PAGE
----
Anjem Choudary became a household name for courting controversy as a preacher of hate, and now the 47-year-old is under arrest today as part of an investigation into Islamist terrorism.
But Choudary, who is of Pakistani descent, was once far from being a hardline Muslim.
When the lawyer-turned-self-styled preacher is not being linked to convicted terrorists, he is often heard making provocative and controversial comments on sensitive issues of national security.
Most recently, the East London-based Islamist told reporters he does not "feel sorry" for British IS hostage Alan Henning and labelled the terror network's leader, Abu Bakr al-Baghdadi, as "prince of the believers".
Captured Alan Henning
But despite his frequent and contentious appearances in the public eye and connections to extremism, Choudary has established a reputation for being careful to stay on the right side of the law - until today.
Scotland Yard's Assistant Commissioner Cressida Dick previously revealed police officers were constantly assessing whether any of Choudary's proclamations were criminal, but later added: "It is fair to say that many so-called preachers of hate are very familiar with criminal law."
At Southampton University, where the bellicose Muslim extremist studied law, he was known as "Andy" and was a notorious party animal.
"I used to get stoned with Andy," one old friend told the Guardian. "He was a really lovely bloke, funny and warm."
Responding to the claims Choudary told the newspaper "I admit that I wasn't always practising... I committed many mistakes in my life.
Anjem Choudary has been arrested
After becoming a lawyer and completing his legal qualifications, Choudary became chairman of the Society of Muslim Lawyers. He was later removed from the roll of solicitors in 2002.
He later embraced radical Islamism and co-founded the extremist organisation al-Muhajiroun, working with the Islamist militant leader Omar Bakri Muhammad.
Among his most controversial moves were plans to stage an anti-Western march under his now-banned group Islam4UK through Wootton Bassett, at a time when the Wiltshire town was famous for honouring service personnel killed in Afghanistan.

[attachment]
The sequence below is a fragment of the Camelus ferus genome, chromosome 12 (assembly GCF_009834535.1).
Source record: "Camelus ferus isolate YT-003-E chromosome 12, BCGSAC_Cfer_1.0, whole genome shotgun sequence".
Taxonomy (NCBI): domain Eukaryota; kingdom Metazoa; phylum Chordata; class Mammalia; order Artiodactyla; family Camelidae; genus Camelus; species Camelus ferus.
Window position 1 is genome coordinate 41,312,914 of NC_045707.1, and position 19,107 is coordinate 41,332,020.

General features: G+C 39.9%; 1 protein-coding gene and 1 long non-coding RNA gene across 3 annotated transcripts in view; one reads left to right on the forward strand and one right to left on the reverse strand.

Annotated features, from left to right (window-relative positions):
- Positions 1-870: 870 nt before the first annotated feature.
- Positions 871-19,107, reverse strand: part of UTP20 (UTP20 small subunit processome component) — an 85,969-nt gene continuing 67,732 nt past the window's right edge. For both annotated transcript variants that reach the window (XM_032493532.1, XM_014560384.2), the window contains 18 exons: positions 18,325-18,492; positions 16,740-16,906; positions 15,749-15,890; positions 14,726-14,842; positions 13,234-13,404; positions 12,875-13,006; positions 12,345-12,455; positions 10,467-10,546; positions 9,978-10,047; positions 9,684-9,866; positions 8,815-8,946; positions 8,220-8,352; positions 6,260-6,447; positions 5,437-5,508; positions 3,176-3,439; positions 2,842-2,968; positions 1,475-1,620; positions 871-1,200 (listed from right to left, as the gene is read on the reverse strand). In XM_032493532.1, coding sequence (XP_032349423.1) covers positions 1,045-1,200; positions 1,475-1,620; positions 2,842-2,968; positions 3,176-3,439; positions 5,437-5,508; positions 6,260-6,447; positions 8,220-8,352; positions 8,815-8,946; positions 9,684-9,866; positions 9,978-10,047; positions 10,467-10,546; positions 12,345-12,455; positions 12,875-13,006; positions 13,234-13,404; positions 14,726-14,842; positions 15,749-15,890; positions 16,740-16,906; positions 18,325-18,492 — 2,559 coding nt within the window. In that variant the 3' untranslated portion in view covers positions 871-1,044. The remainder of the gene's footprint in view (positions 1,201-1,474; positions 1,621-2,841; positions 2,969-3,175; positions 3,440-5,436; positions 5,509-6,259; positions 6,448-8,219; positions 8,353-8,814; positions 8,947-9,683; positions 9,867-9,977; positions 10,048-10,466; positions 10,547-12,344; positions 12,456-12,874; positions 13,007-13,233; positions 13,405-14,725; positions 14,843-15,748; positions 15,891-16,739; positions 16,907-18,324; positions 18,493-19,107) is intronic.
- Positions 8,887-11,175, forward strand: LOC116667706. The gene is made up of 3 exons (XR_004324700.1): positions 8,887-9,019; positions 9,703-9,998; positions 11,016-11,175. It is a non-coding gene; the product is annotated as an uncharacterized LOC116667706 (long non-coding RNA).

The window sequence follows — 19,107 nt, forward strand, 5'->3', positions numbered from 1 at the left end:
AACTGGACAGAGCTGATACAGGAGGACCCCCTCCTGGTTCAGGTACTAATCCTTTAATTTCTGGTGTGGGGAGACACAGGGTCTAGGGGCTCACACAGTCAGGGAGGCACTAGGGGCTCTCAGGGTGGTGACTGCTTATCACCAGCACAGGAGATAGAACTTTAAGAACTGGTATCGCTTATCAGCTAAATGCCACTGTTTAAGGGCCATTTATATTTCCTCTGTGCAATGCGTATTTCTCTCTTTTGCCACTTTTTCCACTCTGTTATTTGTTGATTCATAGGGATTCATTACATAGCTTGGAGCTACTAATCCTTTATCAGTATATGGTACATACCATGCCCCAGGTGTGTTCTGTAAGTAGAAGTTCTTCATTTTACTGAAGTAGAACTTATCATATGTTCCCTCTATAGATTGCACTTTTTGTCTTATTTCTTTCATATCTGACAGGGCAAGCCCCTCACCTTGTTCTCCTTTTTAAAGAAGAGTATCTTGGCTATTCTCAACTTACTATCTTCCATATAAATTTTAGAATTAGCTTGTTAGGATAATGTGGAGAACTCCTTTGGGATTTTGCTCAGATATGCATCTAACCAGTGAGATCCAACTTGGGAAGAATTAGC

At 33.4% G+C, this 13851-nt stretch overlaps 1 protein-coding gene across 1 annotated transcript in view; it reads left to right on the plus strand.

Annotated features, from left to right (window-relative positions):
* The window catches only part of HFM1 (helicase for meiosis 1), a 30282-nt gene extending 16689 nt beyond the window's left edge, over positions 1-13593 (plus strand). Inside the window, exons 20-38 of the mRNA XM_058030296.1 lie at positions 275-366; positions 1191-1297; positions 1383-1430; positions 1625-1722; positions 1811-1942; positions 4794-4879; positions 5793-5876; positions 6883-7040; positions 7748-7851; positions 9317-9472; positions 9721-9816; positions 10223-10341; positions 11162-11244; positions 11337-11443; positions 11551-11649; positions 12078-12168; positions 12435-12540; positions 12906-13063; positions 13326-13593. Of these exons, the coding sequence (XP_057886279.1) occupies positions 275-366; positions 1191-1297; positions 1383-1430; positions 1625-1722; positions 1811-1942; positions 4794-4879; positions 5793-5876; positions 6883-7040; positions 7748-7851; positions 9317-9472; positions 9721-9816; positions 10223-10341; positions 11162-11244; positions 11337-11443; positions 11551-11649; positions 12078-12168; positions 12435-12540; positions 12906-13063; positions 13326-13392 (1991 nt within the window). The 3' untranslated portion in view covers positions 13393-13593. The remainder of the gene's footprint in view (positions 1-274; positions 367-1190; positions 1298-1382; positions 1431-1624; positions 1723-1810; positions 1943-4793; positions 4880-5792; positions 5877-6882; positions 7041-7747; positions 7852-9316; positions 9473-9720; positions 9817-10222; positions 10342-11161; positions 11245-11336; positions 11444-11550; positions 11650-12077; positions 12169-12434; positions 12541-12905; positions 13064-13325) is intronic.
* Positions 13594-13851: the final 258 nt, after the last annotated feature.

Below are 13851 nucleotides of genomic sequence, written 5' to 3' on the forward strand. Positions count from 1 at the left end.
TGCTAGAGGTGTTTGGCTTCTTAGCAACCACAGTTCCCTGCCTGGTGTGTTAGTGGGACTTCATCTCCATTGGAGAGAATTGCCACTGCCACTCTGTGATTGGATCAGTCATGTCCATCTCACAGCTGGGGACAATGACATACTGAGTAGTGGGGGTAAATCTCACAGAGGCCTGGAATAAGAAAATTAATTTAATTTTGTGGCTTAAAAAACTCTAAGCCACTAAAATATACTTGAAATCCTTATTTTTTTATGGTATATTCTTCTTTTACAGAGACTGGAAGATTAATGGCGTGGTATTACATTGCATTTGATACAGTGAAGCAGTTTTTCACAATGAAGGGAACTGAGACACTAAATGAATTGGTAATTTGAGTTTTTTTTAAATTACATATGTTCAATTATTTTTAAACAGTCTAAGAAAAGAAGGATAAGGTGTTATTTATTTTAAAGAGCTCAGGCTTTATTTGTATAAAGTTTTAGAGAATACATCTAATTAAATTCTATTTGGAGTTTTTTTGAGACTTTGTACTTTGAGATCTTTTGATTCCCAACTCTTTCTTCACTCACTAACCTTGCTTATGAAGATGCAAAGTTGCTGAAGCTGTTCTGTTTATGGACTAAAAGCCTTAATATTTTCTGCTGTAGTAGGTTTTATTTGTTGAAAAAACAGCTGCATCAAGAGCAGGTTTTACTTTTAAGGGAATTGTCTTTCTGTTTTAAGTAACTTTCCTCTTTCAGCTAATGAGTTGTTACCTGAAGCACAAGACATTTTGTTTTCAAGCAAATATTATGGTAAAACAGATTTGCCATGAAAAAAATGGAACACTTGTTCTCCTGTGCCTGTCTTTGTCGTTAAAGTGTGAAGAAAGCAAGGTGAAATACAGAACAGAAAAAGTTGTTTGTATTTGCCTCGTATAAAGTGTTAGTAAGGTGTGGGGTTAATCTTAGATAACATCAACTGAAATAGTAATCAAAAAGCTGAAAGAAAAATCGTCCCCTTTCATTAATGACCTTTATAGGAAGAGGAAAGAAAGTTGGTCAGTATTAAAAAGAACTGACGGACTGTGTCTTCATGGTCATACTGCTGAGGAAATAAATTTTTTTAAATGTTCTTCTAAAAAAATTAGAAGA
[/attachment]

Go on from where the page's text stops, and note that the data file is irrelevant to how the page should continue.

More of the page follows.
He caused great distress to the town's residents with hopes to carry out a procession of 500 coffins to symbolise the thousands of Muslims killed "by the oppressive US and UK regimes" - but the plan never came to fruition.
Then he started sending letters to the grieving families of fallen British soldiers, telling them he has "no sympathy whatsoever" for their plight, urging them instead to become Muslims to "save" themselves "from the hellfire".
Anjem Choudary (centre) with fellow demonstrators outside the Syrian Embassy
And he has during numerous interviews over the last 10 years applauded the 9/11 terrorists, refused to condemn the 7/7 bombings in London and blamed the murder of soldier Lee Rigby on British foreign policy.
Choudary, who has been described as being "energised by public outrage", has also lead bullish campaigns burning poppies and sectarian demonstrations, targeted at Shia Muslims.
Islamist fanatics Michael Adebolajo and Michael Adebowale, who were jailed earlier this year for the brutal slaying of Fusilier Rigby, were both seen at demonstrations organised by al-Muhajiroun. Choudary admitted he knew Adebolajo, who was pictured beside him at a rally in 2007.
Despite his sometimes farcical nature however, a damning report from anti-extremism campaigners Hope Not Hate warned Choudary was wrongly seen as "a figure of fun" and warned al-Muhajiroun was the "single biggest gateway to terrorism in recent British history."
It was alleged that Choudary’s group lead a network of hardline Islamist organisations across Europe from Belgium and the Netherlands, to France, Denmark and Italy to Germany, Norway and Finland, the largest extreme Islamist network in Europe.
Choudary's network of influencers apparently sent hundreds of British Muslim citizens to fight in war zones, including at least 50 to Syria, and several hundred to Afghanistan and Pakistan, the report claims.
Anjem Choudary, centre, at a protest in London
Choudary at the time said al-Muhajiroun has been active since the 1990s meaning that a lot of people will have come into contact with the group but denied any involvement in atrocities.
Al-Muhajiroun has a complicated history and has taken on a number of alternative names, in a bid to dodge its proscribed organisation status, such as Islam4UK, Muslims Against Crusades and Need4Khilafah.
One of the group's most provocative statements was to celebrate the 9/11 extremists as "the Magnificent 19".
Earlier this week, Choudary turned his attention to the capture of aid worker Alan Henning, saying he did not "feel sorry for him".
IS militants threatened to behead the 47-year-old in a video, which also showed the murder of another British man, David Haines.
Choudary told reporters: "Rather than focus on Mr Henning, what they could do, the British Government, is focus on their own actions. Why are they not releasing Muslim people they are holding?
"If they stop the oppression against Muslims, Mr Henning could easily be returned home."